April 24, 2023
Thomas Fähnrich has been in the sports photography world for over two decades. He was the club photographer at 1. FC Köln for 11 years and has since the end of 2022 stepped away. His focus is now on advertising and PR, as well as dedicating more time to his family, especially on weekends. His dedication to his core values shines through in both his photography and career decisions.
Thomas shared how he got started in sports photography at the tender age of 14. After going to 1. FC. Köln games with his older sister, he received his first camera as a gift from his father and started spending more time watching the photographers pitch-side than the match itself. From that age, he knew he wanted to be a sports photographer. After school, he worked as a trainee technician in a photo laboratory to learn everything he could, and started to shoot for sports press agencies.
He worked with Onlinesport, one of the biggest picture sport agencies in Germany at the time, and tried going it himself but at 19, didn’t have enough experience. He found another agency where he worked until 2004/05 and then went back to freelance once he had the contacts, network and experience, even shooting for the 2006 World Cup in Germany. He went on to become the club photographer of 1. FC Köln in 2011, fulfilling his childhood dream of photographing the club full-time.
Thomas' style is dedicated to his creativity, and he always strives to achieve his own unique style. He enjoys other photography but never feels he should copy, as he always ends up going back to his style. He once tried copying a lighting setup, and it simply didn’t work - inspiration is one thing, but like fingerprints, no two photographers are the same. Thomas loves to capture emotions such as happiness, but just as powerful are the sad moments, such as relegation, losing a game, or cup. Reaching the Europa League in 2016 and the Conference League in 2022 were some of his greatest moments as a photographer that captured the pure elation of success on the pitch. along with action moments for social media.
Thomas has photographed many different sports, including soccer, ice hockey, basketball, golf, motorsport, handball, and American football, and yet his favourite remains soccer. He also really loves crossfit because there are so many different styles of the sport and a sport with so many different types of movement means there are so many elements to capture in one session.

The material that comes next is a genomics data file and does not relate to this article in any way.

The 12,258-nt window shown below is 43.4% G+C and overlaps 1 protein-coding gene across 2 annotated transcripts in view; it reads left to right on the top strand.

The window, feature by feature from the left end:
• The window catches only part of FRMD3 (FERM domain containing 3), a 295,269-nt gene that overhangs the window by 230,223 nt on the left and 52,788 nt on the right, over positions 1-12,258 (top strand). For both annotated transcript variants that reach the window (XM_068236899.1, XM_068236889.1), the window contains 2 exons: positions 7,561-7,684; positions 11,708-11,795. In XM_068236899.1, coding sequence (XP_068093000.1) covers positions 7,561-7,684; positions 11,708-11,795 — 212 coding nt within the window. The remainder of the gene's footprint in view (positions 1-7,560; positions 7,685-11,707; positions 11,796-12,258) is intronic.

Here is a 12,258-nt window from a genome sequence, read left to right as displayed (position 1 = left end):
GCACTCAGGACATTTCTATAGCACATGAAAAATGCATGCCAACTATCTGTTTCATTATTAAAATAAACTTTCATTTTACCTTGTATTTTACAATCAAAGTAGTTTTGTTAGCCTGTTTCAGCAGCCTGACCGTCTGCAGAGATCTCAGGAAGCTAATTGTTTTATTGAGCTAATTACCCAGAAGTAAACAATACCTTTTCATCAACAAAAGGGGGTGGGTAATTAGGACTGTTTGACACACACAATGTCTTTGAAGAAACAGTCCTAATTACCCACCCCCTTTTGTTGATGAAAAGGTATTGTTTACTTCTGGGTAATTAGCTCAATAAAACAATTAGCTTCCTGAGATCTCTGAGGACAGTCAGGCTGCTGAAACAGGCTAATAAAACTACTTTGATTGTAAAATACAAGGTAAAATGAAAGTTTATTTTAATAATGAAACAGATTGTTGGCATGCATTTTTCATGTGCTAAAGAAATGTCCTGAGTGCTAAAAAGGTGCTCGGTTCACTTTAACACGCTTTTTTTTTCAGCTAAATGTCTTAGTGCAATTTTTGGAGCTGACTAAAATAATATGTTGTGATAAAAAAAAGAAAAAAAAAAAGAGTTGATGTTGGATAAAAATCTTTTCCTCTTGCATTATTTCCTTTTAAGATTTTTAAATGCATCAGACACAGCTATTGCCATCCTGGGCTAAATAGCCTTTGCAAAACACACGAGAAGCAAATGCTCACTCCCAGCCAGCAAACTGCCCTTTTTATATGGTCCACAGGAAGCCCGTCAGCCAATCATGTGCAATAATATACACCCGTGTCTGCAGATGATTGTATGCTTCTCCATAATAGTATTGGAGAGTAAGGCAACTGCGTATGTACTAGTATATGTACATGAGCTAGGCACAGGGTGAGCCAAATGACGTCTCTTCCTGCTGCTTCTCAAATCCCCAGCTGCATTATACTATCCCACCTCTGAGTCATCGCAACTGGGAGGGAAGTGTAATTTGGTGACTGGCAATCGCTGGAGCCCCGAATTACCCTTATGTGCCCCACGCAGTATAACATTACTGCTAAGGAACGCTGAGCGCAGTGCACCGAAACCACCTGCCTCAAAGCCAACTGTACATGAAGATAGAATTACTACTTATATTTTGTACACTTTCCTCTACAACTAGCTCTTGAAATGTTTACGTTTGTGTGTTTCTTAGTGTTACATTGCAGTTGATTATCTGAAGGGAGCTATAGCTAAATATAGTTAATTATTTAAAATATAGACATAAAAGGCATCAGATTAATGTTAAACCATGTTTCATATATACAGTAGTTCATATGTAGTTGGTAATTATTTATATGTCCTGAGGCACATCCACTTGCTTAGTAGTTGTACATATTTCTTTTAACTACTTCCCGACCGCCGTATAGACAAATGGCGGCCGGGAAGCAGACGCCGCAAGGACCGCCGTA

Back when he was club photographer, Thomas would arrive several hours before kick-off to take impressions of the empty stadium, including locker room shots with jerseys, and rival team pictures taking in the stadium. Thomas took pictures through the whole match, always near the opponent’s goal to be able to capture any goals. Within 30 seconds of a goal being scored, he had to send the photographs to the social media team to post, along with any big match event such as cards, injuries, etc. This meant manually editing the photographs and then sending them over via a variety of methods depending on network quality.
When it comes to equipment, Thomas has been using Sony since 2019, before that, he used Canon for 17 years. His typical match equipment includes a 2.8 400mm lens, a 2.8 70-200mm lens, and fixed lenses of 8.4 35mm or 8.2 50mm. He also uses ultra-wide 12-24mm lenses for whole stadium or fan shots. Thomas takes all of his pictures in raw and when he worked for 1. FC Köln, applied the preset ‘look’ they had chosen as a club to establish a consistent brand look and feel.
Thomas' top three tips for someone starting out are to be active, work with smaller clubs first, know your equipment so you can handle it with your eyes closed and finally, build up your network. His number one advice is to find other photographers that can be business partners or mentors that can help bring you where you want to be. Thomas Fähnrich's journey as a sports photographer is one of dedication, creativity, and hard work. His passion for photography and sports shines through in every project he undertakes, and his unique style sets him apart from his peers.
Thomas found ScorePlay to be a valuable tool for working beside him on the pitch. He worked with Capture 1 and used the ScorePlay Live Mode via FTP, which saved him a lot of time and created a very fast and efficient workflow. The AI-tagging worked very well for the internal usage and meant he didn’t have to add keywords or even descriptions
ScorePlay was built together with photographers, and we always strive to put their work forward and highlight the incredible creativity and art that they produce, week in, week out. If you think your sports photography workflows can be improved, don't hesitate to reach out.
The centralisation, classification and distribution of sports media assets needs to be consolidated on a single platform for a seamless real-time experience free of manual bottlenecks. Long has the sports media landscape relied on a variety of tools that crowd photographers, creative teams and disrupt a logical efficient workflow (from PhotoShelter, Dropbox or Newsbridge for storage, and Greenfly for distribution).
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